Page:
Ladies and Gentlemen, the Fabulous Stains (dir Lou Adler)
Christopher Strong (dir Dorothy Arzner)
I'm all for reclaiming lost films and assessing them in the light of modernity. Certainly, last night, having viewed these two, I am full of thoughts, some contradictory. It's also sobering to think how little has changed, in some ways, since these two films were shot and released.
Ladies and Gentlemen, the Fabulous Stains was presented under the auspices of Unskinny Bop and is obviously one of their favourites and cited by many bloggers as proto-Riot Grrrl, so I was looking forward to my first viewing of it. Odd I have never seen it, as though it had a small release in 1982, apparently it has gained most of its cult status from repeated cable viewings in the '80s. I did have access to cable TV in the '80s but never caught it. Too busy watching Radio 1990, I guess.
Well, what to say? There is so much right about this film, from its portrayal of disaffected teenaged girls from small towns seeking escape, to its portrayal of a cynical and manipulative music industry, to its hilarious depiction of British bands taking to the road for their big breakthrough US tours becoming disillusioned. (How many times does Paul Simonon ask: "When do we get to California?")
But, feminist? Proto-Riot Grrrl? I don't think so. Diane Lane's Corinne Burns sets off with her sister and cousin as The Stains to make it out of Charlestown, PA. Her only concern is getting out, not connecting with other girls or making a statement. At no point in the film does she really have any contact with her audience, other than insulting one woman in the front row of the band's first gig. While legions of girls follow The Stains and dress like them, taking up their mantra of "We Don't Put Out", this is portrayed as some kind of herd-like fashion statement, not any kind of empowerment.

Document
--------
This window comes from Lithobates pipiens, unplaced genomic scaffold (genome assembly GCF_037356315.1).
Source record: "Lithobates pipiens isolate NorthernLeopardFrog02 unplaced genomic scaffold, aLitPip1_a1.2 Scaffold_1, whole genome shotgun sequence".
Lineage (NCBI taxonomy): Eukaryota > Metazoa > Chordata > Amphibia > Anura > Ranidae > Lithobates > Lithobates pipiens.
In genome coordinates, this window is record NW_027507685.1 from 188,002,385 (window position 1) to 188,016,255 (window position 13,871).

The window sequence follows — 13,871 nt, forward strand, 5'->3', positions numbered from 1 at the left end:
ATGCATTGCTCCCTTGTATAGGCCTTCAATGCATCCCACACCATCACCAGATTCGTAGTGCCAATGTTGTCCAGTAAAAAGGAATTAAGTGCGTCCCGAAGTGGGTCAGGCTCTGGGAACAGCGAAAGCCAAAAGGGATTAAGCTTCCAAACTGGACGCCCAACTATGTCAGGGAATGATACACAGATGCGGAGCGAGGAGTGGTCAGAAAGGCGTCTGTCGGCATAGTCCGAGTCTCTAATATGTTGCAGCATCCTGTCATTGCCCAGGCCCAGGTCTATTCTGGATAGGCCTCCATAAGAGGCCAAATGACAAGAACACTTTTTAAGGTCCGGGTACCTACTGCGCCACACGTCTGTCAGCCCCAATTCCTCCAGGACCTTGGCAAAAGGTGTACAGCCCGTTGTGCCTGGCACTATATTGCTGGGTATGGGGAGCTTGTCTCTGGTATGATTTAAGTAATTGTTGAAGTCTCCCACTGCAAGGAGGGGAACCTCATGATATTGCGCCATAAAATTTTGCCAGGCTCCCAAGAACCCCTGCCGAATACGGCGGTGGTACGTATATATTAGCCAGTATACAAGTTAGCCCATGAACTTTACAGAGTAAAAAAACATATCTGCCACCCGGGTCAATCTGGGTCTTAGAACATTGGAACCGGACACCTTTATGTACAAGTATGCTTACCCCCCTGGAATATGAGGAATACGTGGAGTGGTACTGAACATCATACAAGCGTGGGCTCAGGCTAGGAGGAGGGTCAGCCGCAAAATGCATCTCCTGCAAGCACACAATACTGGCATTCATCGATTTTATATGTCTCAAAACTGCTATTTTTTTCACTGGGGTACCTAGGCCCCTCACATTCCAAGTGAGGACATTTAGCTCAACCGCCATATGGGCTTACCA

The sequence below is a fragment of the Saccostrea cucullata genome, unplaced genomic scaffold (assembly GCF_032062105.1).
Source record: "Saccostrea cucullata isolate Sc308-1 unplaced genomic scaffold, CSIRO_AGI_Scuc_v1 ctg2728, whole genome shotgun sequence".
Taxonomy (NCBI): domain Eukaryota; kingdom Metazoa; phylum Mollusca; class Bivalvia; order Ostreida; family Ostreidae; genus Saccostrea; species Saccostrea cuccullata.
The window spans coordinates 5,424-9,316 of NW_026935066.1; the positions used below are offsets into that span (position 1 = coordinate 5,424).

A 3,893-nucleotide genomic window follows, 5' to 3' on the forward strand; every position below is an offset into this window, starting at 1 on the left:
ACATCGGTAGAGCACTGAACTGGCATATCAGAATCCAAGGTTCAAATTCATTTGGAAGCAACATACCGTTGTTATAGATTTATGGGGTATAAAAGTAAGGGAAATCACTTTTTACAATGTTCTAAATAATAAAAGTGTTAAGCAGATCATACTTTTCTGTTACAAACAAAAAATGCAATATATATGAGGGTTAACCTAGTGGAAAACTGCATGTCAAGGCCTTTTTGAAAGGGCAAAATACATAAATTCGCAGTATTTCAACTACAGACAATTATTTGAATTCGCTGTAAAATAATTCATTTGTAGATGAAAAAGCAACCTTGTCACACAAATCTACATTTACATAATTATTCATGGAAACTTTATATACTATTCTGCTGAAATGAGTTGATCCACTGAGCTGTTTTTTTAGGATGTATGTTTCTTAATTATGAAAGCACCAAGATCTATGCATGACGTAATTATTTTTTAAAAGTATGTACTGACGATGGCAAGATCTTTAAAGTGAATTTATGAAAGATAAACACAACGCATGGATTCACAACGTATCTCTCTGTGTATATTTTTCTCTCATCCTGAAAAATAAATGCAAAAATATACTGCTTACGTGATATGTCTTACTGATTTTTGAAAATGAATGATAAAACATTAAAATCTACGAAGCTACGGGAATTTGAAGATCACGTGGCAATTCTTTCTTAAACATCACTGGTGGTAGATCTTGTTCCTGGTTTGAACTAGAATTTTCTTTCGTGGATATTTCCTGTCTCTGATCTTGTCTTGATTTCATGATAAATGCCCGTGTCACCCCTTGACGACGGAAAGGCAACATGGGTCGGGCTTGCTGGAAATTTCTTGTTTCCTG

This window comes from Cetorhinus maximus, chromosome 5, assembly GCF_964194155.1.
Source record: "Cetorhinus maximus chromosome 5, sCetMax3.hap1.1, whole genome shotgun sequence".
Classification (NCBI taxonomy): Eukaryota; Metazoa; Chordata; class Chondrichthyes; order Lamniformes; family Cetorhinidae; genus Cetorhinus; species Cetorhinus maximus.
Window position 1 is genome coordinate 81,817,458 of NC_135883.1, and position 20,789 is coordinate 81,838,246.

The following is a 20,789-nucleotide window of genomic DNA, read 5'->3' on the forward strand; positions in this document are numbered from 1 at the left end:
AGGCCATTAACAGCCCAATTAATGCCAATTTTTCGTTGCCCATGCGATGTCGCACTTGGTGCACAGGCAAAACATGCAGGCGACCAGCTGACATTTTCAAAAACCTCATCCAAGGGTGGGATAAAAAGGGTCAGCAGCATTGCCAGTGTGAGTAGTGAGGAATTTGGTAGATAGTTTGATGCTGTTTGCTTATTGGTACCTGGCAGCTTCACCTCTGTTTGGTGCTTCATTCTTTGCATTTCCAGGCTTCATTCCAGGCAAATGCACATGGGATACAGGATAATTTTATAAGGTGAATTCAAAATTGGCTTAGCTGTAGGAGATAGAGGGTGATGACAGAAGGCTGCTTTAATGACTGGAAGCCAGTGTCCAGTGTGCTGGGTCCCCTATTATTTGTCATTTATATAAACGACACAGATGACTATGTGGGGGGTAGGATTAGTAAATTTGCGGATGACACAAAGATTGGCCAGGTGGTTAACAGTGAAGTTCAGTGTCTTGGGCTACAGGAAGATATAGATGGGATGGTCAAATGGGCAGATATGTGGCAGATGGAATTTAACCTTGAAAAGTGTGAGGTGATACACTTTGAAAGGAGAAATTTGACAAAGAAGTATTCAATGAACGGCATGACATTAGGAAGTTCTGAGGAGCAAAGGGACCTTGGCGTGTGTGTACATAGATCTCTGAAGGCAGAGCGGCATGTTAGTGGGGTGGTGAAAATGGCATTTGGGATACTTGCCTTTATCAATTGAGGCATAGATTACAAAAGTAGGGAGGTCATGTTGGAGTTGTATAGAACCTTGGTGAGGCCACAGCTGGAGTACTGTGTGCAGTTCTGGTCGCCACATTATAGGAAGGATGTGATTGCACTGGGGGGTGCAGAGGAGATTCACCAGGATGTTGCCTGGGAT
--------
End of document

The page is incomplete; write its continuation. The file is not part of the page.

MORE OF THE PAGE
Crucially, for me, there is no indication any of these Skunks forms her own band or moves from being a consumer of culture to a creator. This was the important message of both first-wave punk and Riot Grrrl: DIY. That doesn't happen in the film. And as for The Stains' supposed triumph, becoming a fluffy MTV band and losing all their rough edges and anger? How is that a triumph? I think the film works brilliantly as a satire of the power of media and is quite prescient of reality TV. (I also think Spinal Tap took some pointers from it.) But, I can't see much of a feminist message.
As for the subtextfest that is Christopher Strong, crikey. Dorothy Arzner and Katharine Hepburn. Need I say more? Well, yes. Made in 1933, this period piece set in London features Hepburn in marvellous outfits (including a jaw-dropping shiny moth costume, complete with antennae) taking to the skies as a pioneering aviator locked in a quite ludicrous romance with dull aristo Colin Clive. Can't see it myself. But, Arzner and screenwriter Zoe Akins work in some marvellous mixed messages. To wit, saintly married lady and mother Billie Burke utters the immortal line: "Marriage and children make almost any woman old-fashioned and intolerant." How the audience roared at that one. But, of course Hepburn's transgressive, trouser-wearing character cannot possibly get away with her behaviour and dies a fiery crash landing death. Arrgh.